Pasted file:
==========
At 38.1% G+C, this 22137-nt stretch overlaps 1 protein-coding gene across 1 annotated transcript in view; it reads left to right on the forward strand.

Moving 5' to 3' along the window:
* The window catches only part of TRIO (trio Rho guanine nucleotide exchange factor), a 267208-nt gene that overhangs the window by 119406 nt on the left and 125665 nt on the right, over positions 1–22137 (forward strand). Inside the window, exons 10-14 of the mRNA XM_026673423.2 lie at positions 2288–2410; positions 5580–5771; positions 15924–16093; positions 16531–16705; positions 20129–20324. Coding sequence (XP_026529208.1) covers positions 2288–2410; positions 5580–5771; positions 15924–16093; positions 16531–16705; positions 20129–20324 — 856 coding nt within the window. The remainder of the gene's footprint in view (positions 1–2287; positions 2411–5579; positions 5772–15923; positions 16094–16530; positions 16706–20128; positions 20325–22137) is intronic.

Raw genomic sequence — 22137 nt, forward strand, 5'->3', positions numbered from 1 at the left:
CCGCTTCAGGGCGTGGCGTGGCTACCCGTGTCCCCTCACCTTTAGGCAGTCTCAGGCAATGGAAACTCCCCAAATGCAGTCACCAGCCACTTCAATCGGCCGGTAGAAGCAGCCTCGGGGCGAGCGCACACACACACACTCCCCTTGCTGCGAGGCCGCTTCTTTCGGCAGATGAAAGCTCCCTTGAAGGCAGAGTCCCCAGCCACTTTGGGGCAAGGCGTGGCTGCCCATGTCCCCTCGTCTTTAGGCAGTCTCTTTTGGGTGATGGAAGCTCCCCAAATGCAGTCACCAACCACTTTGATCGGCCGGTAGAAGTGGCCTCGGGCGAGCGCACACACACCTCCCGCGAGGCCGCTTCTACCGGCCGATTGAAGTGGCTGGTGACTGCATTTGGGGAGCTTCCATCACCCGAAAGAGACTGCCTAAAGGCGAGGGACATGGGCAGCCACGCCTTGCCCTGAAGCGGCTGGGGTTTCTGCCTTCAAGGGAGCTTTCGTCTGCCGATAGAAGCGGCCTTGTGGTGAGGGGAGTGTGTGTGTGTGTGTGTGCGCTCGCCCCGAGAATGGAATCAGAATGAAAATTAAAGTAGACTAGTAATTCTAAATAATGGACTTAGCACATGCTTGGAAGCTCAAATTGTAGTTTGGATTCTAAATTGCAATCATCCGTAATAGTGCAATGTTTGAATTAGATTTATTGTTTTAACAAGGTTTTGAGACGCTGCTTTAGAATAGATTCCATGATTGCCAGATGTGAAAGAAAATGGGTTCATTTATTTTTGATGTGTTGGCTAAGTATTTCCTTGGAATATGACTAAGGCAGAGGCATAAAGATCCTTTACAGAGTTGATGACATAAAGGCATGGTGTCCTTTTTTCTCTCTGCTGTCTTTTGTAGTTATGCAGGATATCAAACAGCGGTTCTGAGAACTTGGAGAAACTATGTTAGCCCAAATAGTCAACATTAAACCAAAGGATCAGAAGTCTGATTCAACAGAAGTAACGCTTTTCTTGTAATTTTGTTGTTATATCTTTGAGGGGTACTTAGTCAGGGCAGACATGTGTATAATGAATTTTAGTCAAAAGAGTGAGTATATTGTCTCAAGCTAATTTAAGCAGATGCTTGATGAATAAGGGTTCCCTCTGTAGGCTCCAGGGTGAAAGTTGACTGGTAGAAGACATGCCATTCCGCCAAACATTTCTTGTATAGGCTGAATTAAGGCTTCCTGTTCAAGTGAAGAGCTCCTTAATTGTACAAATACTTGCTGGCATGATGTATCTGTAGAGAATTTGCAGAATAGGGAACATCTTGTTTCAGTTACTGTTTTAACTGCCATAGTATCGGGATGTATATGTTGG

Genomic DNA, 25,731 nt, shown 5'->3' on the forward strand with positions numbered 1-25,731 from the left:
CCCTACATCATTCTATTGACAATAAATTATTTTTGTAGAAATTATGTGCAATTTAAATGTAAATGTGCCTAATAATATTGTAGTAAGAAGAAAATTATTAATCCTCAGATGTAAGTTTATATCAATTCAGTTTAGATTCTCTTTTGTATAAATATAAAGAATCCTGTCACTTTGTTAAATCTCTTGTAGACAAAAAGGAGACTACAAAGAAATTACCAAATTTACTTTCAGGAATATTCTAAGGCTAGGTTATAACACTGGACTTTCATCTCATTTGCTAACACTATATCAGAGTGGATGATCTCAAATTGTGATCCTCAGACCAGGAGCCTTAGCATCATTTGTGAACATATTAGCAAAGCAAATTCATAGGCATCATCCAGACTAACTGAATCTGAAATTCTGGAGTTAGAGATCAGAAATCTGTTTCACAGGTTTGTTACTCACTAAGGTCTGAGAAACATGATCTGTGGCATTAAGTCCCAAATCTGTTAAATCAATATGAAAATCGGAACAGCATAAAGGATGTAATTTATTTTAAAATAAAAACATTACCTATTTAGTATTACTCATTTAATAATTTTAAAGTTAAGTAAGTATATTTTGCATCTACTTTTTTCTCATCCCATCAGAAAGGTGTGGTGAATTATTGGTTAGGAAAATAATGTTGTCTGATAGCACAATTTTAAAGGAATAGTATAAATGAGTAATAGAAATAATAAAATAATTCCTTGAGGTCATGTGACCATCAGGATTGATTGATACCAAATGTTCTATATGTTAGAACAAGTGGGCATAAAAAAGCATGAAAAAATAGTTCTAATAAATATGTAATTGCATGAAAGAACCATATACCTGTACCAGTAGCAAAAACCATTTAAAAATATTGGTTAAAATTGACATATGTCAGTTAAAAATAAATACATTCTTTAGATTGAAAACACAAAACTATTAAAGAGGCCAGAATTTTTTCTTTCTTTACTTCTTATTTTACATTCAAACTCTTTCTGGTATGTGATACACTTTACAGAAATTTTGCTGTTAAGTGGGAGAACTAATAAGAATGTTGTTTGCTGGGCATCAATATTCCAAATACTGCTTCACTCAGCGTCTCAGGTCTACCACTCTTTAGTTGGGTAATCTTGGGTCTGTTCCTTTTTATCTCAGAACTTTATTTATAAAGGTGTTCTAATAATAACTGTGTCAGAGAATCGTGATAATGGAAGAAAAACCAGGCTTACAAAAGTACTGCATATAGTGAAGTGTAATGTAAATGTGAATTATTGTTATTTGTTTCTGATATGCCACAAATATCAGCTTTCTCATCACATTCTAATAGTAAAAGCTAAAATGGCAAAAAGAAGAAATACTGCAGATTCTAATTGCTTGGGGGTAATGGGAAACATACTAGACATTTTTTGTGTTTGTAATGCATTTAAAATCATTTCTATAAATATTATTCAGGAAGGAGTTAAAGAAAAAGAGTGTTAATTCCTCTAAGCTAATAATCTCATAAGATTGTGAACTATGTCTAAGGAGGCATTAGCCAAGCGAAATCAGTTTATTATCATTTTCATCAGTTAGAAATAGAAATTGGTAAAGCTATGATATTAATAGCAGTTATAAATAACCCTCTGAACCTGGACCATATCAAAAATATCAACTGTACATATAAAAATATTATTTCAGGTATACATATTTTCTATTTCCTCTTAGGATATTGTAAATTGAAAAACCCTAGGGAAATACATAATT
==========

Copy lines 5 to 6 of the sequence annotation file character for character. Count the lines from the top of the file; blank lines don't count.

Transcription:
CCGCTTCAGGGCGTGGCGTGGCTACCCGTGTCCCCTCACCTTTAGGCAGTCTCAGGCAATGGAAACTCCCCAAATGCAGTCACCAGCCACTTCAATCGGCCGGTAGAAGCAGCCTCGGGGCGAGCGCACACACACACACTCCCCTTGCTGCGAGGCCGCTTCTTTCGGCAGATGAAAGCTCCCTTGAAGGCAGAGTCCCCAGCCACTTTGGGGCAAGGCGTGGCTGCCCATGTCCCCTCGTCTTTAGGCAGTCTCTTTTGGGTGATGGAAGCTCCCCAAATGCAGTCACCAACCACTTTGATCGGCCGGTAGAAGTGGCCTCGGGCGAGCGCACACACACCTCCCGCGAGGCCGCTTCTACCGGCCGATTGAAGTGGCTGGTGACTGCATTTGGGGAGCTTCCATCACCCGAAAGAGACTGCCTAAAGGCGAGGGACATGGGCAGCCACGCCTTGCCCTGAAGCGGCTGGGGTTTCTGCCTTCAAGGGAGCTTTCGTCTGCCGATAGAAGCGGCCTTGTGGTGAGGGGAGTGTGTGTGTGTGTGTGTGCGCTCGCCCCGAGAATGGAATCAGAATGAAAATTAAAGTAGACTAGTAATTCTAAATAATGGACTTAGCACATGCTTGGAAGCTCAAATTGTAGTTTGGATTCTAAATTGCAATCATCCGTAATAGTGCAATGTTTGAATTAGATTTATTGTTTTAACAAGGTTTTGAGACGCTGCTTTAGAATAGATTCCATGATTGCCAGATGTGAAAGAAAATGGGTTCATTTATTTTTGATGTGTTGGCTAAGTATTTCCTTGGAATATGACTAAGGCAGAGGCATAAAGATCCTTTACAGAGTTGATGACATAAAGGCATGGTGTCCTTTTTTCTCTCTGCTGTCTTTTGTAGTTATGCAGGATATCAAACAGCGGTTCTGAGAACTTGGAGAAACTATGTTAGCCCAAATAGTCAACATTAAACCAAAGGATCAGAAGTCTGATTCAACAGAAGTAACGCTTTTCTTGTAATTTTGTTGTTATATCTTTGAGGGGTACTTAGTCAGGGCAGACATGTGTATAATGAATTTTAGTCAAAAGAGTGAGTATATTGTCTCAAGCTAATTTAAGCAGATGCTTGATGAATAAGGGTTCCCTCTGTAGGCTCCAGGGTGAAAGTTGACTGGTAGAAGACATGCCATTCCGCCAAACATTTCTTGTATAGGCTGAATTAAGGCTTCCTGTTCAAGTGAAGAGCTCCTTAATTGTACAAATACTTGCTGGCATGATGTATCTGTAGAGAATTTGCAGAATAGGGAACATCTTGTTTCAGTTACTGTTTTAACTGCCATAGTATCGGGATGTATATGTTGG

Genomic DNA, 25,731 nt, shown 5'->3' on the forward strand with positions numbered 1-25,731 from the left: